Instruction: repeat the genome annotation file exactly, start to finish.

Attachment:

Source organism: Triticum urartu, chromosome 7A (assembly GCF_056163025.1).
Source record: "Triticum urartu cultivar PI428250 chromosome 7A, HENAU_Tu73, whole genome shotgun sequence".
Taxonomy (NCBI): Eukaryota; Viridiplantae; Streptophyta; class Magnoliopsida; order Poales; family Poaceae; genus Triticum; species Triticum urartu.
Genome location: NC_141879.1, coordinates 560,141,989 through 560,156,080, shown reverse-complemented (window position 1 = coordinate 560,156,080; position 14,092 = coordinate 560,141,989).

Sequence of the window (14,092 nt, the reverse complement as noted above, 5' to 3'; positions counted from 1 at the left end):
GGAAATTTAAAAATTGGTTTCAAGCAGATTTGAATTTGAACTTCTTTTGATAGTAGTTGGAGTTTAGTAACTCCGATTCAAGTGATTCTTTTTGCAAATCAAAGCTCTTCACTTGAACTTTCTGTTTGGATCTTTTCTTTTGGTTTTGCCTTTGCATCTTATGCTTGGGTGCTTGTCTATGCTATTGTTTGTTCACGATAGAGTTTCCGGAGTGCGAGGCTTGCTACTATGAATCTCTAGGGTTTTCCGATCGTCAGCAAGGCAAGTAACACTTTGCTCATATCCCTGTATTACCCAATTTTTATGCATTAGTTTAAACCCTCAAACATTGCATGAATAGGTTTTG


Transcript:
Source organism: Triticum urartu, chromosome 7A (assembly GCF_056163025.1).
Source record: "Triticum urartu cultivar PI428250 chromosome 7A, HENAU_Tu73, whole genome shotgun sequence".
Taxonomy (NCBI): Eukaryota; Viridiplantae; Streptophyta; class Magnoliopsida; order Poales; family Poaceae; genus Triticum; species Triticum urartu.
Genome location: NC_141879.1, coordinates 560,141,989 through 560,156,080, shown reverse-complemented (window position 1 = coordinate 560,156,080; position 14,092 = coordinate 560,141,989).

Sequence of the window (14,092 nt, the reverse complement as noted above, 5' to 3'; positions counted from 1 at the left end):
GGAAATTTAAAAATTGGTTTCAAGCAGATTTGAATTTGAACTTCTTTTGATAGTAGTTGGAGTTTAGTAACTCCGATTCAAGTGATTCTTTTTGCAAATCAAAGCTCTTCACTTGAACTTTCTGTTTGGATCTTTTCTTTTGGTTTTGCCTTTGCATCTTATGCTTGGGTGCTTGTCTATGCTATTGTTTGTTCACGATAGAGTTTCCGGAGTGCGAGGCTTGCTACTATGAATCTCTAGGGTTTTCCGATCGTCAGCAAGGCAAGTAACACTTTGCTCATATCCCTGTATTACCCAATTTTTATGCATTAGTTTAAACCCTCAAACATTGCATGAATAGGTTTTG